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review 2018-12-14 11:35
International Day of Tolerance Book - "The Seven Imperfect Rules of Elvira Carr" by Francis Maynard - highly recommended
The Seven Imperfect Rules of Elvira Carr - Frances Evelyn Maynard Greville Warwick

"The Seven Imperfect Rules Of Elvira Carr" is one of the best books I've read this year and is the best book I've read about how neuroatypical people make a place for themselves in the world.

 

The main joy of this book is that Elvira Carr, Ellie to her friends, is a wonderful person. Not a saint. Not perfect. But someone who is fully engaged with her own life. She's curious, honest to a fault, wants to help others and is capable of great joy. I fell in love with her immediately.

 

Elvira knows she isn't the same as everyone else. Her mother has told her this time and time again as she grew up and there have been "incidents" that reinforce Elvira's mother's view that Elvera's "condition" means she's not equipped to deal with the world.

Only when her mother is hospitalised does Elvira discover, at the age of twenty-seven, that her "condition" has a name and that she is not alone.

 

Elvira is neuroatypical. This means she perceives and thinks about things differently than neurotypical people. As she uses the internet to connect to others like herself, Ellie comes to understand that her "condition" is not an illness. She's perfectly capable, not just of looking after herself but of contributing more widely to her community. She has a job at an animal sanctuary. She helps provide old people at the nursing home with contact with small animals who lift their spirits.  She looks after her neighbour's young granddaughter.

 

Ellie's problems are caused by the often incomprehensible and contradictory expectations and behaviour of neurotypicals, some of whom she believes have the power to "send her away".

 

To help navigate the strange ways of the neurotypicals and to prevent her freedom to live an independent life being taken away from her, Elvira with the help of her neighbour develops seven rules. She writes the rules on a spreadsheet and then tests them against her experience, ticking boxes when she uses them, adding examples, guidelines and acceptance criteria to make these imperfect rules work better.

 

By telling the story entirely from Elivira's point of view, the author has produced something that is neither a saccharine cliché nor a disturbing freakshow.   The thing is that Elvira is much nicer than most people you'll meet. She has no malice. She's always honest. She gets angry and afraid, especially when she makes mistakes and misreads the neurotypicals, with there attachment to figures of speech and their habit or saying one thing and meaning another. She's also capable of joy so overwhelming that, when she's alone and neurotypicals can't see and send her away,  she has to run around the room with her arms out to let it flow through her.

 

Ellie faces a series of challenges in the book: her mother's incapacity, a mystery around her dead father and his frequent trips to Japan, conflicts with members of her neighbour's family, predatory males and lots and lots of NEW things that create stress.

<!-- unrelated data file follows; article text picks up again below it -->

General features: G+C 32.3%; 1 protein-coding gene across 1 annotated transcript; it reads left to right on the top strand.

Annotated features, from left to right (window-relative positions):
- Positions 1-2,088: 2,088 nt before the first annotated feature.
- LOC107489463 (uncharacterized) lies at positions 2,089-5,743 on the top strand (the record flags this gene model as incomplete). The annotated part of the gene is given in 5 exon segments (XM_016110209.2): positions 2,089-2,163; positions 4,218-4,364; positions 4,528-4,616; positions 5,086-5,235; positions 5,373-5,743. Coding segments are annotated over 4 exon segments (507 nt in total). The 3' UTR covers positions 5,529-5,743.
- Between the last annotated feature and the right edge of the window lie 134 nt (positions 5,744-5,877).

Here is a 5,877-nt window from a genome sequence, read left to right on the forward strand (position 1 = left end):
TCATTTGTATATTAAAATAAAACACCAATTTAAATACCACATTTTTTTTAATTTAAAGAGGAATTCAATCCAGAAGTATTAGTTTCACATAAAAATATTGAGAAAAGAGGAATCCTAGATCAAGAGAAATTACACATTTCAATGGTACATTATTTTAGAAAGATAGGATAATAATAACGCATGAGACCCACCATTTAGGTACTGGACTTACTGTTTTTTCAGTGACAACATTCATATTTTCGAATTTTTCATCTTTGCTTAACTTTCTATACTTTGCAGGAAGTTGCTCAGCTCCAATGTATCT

Ellie's struggles and her limitations are ones we can all empathise with and perhaps share to some degree which means that her triumphs make us happy.

 

I found myself wondering how neurotypical I was and whether there was really any such thing. Putting the labels aside, I found myself wishing that I could meet Elvira and hoping that I would overcome some of my neurotypical habits for long enough really to see her.

 

"The Seven Imperfect Rules of Elvira Carr" is beautifully written and perfectly narrated. I strongly recommend listening to the audiobook version. Click on the SoundCloud link below to hear Charlie Sanderson bring Elvira to life.

 

[soundcloud url="https://api.soundcloud.com/tracks/361476302" params="color=#ff5500&auto_play=false&hide_related=false&show_comments=true&show_user=true&show_reposts=false&show_teaser=true&visual=true" width="100%" height="300" iframe="true" /]

 

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review 2018-12-13 07:22
The Light Fantastic
The Light Fantastic - Terry Pratchett

The first thing that comes into my mind thinking about this book is "meh". I liked The Light Fantastic even less as The Colour of Magic. The story is quite similar in both books with its "the protagonist is going from point a to b to reach point c" approach, but what The Light Fantastic lacked was Pratchett´s wit. I didn´t chuckle once while reading this book and whenever that is the case with a Discworld novel, I´m really struggling with them.

 

But I know it´s one of his first books and he hasn´t hit his stride yet and I´m glad that I already have read some of his later works. Would I have started with the very three first books, I´m not sure I would have continued on with Pratchett´s work. And that would definitely be a shame.